|DE Lucca Ii, Anthony|
|Palmgren, M - TULANE UNIV SCHOOL OF MED|
|Maskos, K - TULANE UNIV, NOLA|
Submitted to: Canadian Journal of Microbiology
Publication Type: Peer Reviewed Journal
Publication Acceptance Date: March 1, 2006
Publication Date: May 30, 2006
Citation: De Lucca II, A.J., Boue, S.M., Palmgren, M.S., Maskos, K., Cleveland, T.E. 2006. Fungicidal properties of two saponins from Capsicum frutescens and the relationship of structure and fungicidal activity. Canadian Journal of Microbiology. 52:336-342. Interpretive Summary: Cayenne pepper contains a detergent-like compound, CAY-1, which kills many fungi. The plant uses a number of steps in a metabolic pathway to make this compound. At each of these steps, another molecule is added until the compound is complete. The last two such 'precursor' molecules have one (precursor 1) and two less (precursor 2) sugars molecules, respectively, than does CAY-1. We found that precursor 1 has a greatly reduced ability to kill fungi than does CAY-1, while precursor 2 does not kill fungi at all. The research shows scientists that there exists a relationship between the number of sugars present in the CAY-1 molecule and the ability to kill fungi.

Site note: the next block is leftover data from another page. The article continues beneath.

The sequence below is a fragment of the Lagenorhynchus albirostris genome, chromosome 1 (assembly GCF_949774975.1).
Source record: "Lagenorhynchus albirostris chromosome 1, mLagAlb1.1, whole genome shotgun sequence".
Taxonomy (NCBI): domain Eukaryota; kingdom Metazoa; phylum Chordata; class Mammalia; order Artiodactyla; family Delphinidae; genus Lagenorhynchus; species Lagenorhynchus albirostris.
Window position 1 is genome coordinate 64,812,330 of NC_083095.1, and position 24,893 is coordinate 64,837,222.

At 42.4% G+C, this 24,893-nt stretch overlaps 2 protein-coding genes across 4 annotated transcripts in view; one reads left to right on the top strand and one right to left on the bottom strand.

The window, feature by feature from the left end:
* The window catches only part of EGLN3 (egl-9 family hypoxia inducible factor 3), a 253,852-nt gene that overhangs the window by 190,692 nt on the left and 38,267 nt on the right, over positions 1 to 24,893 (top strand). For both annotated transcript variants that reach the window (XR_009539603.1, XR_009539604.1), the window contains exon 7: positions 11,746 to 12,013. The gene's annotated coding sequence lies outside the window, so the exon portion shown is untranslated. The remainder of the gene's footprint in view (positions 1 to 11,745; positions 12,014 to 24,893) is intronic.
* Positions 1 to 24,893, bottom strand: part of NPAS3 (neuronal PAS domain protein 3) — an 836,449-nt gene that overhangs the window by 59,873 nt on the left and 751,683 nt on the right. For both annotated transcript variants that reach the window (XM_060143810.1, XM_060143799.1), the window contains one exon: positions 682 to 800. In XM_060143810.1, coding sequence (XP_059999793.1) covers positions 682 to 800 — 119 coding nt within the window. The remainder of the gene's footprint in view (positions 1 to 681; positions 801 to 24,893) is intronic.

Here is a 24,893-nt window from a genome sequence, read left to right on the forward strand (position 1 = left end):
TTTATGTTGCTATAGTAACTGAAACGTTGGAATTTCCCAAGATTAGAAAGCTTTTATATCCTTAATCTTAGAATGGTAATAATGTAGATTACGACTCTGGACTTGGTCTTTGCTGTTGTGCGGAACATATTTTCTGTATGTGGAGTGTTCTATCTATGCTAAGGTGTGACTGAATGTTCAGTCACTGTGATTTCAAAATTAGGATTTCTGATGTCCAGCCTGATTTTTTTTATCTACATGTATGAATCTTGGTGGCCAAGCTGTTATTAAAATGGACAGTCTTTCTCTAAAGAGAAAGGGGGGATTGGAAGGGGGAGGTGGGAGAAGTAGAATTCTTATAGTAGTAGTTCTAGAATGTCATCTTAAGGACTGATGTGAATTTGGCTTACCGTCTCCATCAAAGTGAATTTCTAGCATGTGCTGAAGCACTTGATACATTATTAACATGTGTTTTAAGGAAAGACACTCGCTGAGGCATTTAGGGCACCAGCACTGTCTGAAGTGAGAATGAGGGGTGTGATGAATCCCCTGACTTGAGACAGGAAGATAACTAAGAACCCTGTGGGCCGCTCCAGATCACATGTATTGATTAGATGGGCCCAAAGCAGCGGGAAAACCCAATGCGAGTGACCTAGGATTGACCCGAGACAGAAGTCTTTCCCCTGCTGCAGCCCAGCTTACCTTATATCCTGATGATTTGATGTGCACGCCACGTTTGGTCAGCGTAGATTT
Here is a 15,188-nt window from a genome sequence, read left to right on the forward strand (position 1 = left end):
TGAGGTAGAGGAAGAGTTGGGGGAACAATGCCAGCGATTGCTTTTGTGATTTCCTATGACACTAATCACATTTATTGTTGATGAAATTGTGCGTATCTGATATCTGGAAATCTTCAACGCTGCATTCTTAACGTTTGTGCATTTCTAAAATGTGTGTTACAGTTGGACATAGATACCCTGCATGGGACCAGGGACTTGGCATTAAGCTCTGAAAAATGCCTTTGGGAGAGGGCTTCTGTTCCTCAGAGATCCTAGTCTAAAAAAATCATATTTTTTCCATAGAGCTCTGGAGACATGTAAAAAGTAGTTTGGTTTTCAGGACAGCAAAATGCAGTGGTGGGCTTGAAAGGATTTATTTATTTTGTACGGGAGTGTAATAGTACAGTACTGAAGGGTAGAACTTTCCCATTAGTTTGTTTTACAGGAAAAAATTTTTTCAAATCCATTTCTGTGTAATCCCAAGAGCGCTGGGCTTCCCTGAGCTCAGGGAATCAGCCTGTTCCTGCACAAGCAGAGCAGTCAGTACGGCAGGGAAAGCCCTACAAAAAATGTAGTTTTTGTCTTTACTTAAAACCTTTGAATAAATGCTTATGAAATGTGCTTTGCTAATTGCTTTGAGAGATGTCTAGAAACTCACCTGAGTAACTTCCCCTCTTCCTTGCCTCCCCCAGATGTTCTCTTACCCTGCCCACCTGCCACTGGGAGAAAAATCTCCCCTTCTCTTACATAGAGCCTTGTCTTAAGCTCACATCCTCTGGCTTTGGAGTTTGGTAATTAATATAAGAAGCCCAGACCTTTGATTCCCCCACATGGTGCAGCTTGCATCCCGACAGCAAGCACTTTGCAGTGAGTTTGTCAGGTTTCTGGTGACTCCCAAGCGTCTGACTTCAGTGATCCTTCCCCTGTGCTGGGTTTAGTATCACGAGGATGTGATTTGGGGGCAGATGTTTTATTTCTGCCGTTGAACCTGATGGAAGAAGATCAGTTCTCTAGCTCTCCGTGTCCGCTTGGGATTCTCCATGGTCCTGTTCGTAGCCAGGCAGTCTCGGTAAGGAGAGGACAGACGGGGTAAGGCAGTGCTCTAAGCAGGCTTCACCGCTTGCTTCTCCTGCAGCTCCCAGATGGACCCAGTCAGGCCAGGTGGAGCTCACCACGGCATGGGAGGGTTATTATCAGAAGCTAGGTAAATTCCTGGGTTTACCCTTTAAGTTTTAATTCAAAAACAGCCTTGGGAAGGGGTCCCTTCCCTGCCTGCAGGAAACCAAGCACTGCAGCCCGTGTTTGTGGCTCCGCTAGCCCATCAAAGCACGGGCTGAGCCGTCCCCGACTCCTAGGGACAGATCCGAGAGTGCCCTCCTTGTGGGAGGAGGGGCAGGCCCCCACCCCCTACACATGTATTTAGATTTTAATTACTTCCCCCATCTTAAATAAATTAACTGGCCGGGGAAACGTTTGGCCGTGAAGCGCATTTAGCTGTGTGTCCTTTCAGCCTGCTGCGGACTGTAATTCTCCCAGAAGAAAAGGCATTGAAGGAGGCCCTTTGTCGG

Technical Abstract: CAY-1 (molecular mass: 1243 Da) is a gitogenin-based, steroidal saponin from Capsicum frutescens fruit (cayenne pepper) having four glucose and one galactose sugars attached to the number three carbon of the steroidal group. Two metabolic precursors of CAY-1, the first lacking the number five glucose (mol. mass 1081 Da), and the second lacking the numbers four and five glucose (mol. mass 919 Da) molecules, were purified from ground cayenne pepper. Solubility in aqueous solution decreased with the loss of the sugar molecules. The first precursor (mol. mass 1081 Da) was much less fungicidal than the intact CAY-1 molecule against the nongerminated and germinating conidia of Aspergillus flavus, A. niger, A. parasiticus, A. fumigatus, Fusarium oxysporum, F. moniliforme, and F. graminearum, while the second precursor (mol. mass 919 Da) was inactive against these fungi. Results show that the loss of one and two sugars from the CAY-1 molecule result in the significant reduction and elimination, respectively, of CAY-1 fungicidal and aqueous solubility properties.